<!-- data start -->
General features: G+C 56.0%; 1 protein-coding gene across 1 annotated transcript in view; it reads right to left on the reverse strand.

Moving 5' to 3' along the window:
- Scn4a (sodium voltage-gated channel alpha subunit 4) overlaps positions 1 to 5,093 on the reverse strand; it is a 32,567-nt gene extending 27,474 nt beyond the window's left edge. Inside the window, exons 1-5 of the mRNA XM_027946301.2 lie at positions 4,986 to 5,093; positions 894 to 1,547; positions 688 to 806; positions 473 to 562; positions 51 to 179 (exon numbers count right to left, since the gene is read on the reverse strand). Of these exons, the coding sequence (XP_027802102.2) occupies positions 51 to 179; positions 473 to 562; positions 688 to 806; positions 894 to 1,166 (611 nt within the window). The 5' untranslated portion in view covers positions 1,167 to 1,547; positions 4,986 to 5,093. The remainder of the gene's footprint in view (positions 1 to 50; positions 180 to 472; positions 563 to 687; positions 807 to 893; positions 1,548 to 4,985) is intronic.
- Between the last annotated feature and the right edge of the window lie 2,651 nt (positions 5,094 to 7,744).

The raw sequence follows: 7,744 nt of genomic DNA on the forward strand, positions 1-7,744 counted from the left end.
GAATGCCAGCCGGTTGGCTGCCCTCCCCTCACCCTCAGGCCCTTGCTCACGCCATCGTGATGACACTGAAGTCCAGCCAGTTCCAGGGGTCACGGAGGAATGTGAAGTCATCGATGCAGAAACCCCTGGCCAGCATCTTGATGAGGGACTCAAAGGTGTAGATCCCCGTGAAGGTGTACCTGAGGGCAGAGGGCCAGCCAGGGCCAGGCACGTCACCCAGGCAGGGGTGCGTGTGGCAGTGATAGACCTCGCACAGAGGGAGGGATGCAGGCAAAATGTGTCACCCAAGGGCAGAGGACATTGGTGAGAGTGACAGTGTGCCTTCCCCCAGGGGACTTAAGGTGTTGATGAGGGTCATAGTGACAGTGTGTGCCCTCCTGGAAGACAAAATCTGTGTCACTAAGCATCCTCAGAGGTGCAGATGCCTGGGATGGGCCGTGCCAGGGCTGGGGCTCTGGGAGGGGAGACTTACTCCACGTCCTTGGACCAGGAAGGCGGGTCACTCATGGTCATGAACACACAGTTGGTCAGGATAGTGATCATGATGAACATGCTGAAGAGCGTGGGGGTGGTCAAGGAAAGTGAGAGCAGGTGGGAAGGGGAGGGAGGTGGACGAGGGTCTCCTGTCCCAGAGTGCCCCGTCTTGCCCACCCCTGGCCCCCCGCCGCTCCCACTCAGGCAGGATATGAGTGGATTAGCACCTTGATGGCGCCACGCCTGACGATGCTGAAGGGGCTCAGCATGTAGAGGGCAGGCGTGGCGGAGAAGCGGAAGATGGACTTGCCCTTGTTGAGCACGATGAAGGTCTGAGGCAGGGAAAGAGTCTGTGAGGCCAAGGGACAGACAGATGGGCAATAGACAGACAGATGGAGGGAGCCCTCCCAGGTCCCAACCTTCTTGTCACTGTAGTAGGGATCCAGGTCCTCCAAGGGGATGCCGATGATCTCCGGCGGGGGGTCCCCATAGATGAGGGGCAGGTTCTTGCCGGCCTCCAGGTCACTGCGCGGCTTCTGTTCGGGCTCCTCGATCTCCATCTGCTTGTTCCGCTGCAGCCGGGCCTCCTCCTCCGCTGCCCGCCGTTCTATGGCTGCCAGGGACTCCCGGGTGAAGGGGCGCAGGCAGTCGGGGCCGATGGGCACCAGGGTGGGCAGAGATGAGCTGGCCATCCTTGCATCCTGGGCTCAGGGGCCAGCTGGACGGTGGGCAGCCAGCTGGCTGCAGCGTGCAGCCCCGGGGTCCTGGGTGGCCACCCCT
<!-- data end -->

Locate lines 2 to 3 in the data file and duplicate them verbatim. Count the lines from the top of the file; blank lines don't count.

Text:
Moving 5' to 3' along the window:
- Scn4a (sodium voltage-gated channel alpha subunit 4) overlaps positions 1 to 5,093 on the reverse strand; it is a 32,567-nt gene extending 27,474 nt beyond the window's left edge. Inside the window, exons 1-5 of the mRNA XM_027946301.2 lie at positions 4,986 to 5,093; positions 894 to 1,547; positions 688 to 806; positions 473 to 562; positions 51 to 179 (exon numbers count right to left, since the gene is read on the reverse strand). Of these exons, the coding sequence (XP_027802102.2) occupies positions 51 to 179; positions 473 to 562; positions 688 to 806; positions 894 to 1,166 (611 nt within the window). The 5' untranslated portion in view covers positions 1,167 to 1,547; positions 4,986 to 5,093. The remainder of the gene's footprint in view (positions 1 to 50; positions 180 to 472; positions 563 to 687; positions 807 to 893; positions 1,548 to 4,985) is intronic.